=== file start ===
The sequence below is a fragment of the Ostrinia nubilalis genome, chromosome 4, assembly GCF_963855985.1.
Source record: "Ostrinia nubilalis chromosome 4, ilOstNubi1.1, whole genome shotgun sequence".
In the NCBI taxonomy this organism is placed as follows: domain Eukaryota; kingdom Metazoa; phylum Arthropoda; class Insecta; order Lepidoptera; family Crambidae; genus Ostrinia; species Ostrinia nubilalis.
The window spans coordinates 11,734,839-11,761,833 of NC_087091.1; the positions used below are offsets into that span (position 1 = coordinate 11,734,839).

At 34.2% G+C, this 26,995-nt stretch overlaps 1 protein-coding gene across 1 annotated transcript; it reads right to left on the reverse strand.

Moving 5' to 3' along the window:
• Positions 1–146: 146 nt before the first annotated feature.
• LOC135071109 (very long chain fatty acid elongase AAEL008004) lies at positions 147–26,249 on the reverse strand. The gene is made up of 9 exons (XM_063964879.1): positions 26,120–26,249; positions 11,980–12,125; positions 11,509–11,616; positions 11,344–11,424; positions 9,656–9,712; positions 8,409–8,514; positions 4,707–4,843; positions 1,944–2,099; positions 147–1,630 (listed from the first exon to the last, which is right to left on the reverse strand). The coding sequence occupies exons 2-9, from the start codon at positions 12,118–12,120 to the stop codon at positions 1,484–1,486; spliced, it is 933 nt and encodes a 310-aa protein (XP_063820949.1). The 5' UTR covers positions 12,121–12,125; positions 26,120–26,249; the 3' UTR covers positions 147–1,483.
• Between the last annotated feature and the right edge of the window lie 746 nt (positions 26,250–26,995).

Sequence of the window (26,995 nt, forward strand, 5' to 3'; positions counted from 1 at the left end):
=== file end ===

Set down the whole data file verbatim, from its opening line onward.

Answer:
The sequence below is a fragment of the Ostrinia nubilalis genome, chromosome 4, assembly GCF_963855985.1.
Source record: "Ostrinia nubilalis chromosome 4, ilOstNubi1.1, whole genome shotgun sequence".
In the NCBI taxonomy this organism is placed as follows: domain Eukaryota; kingdom Metazoa; phylum Arthropoda; class Insecta; order Lepidoptera; family Crambidae; genus Ostrinia; species Ostrinia nubilalis.
The window spans coordinates 11,734,839-11,761,833 of NC_087091.1; the positions used below are offsets into that span (position 1 = coordinate 11,734,839).

At 34.2% G+C, this 26,995-nt stretch overlaps 1 protein-coding gene across 1 annotated transcript; it reads right to left on the reverse strand.

Moving 5' to 3' along the window:
• Positions 1–146: 146 nt before the first annotated feature.
• LOC135071109 (very long chain fatty acid elongase AAEL008004) lies at positions 147–26,249 on the reverse strand. The gene is made up of 9 exons (XM_063964879.1): positions 26,120–26,249; positions 11,980–12,125; positions 11,509–11,616; positions 11,344–11,424; positions 9,656–9,712; positions 8,409–8,514; positions 4,707–4,843; positions 1,944–2,099; positions 147–1,630 (listed from the first exon to the last, which is right to left on the reverse strand). The coding sequence occupies exons 2-9, from the start codon at positions 12,118–12,120 to the stop codon at positions 1,484–1,486; spliced, it is 933 nt and encodes a 310-aa protein (XP_063820949.1). The 5' UTR covers positions 12,121–12,125; positions 26,120–26,249; the 3' UTR covers positions 147–1,483.
• Between the last annotated feature and the right edge of the window lie 746 nt (positions 26,250–26,995).

Sequence of the window (26,995 nt, forward strand, 5' to 3'; positions counted from 1 at the left end):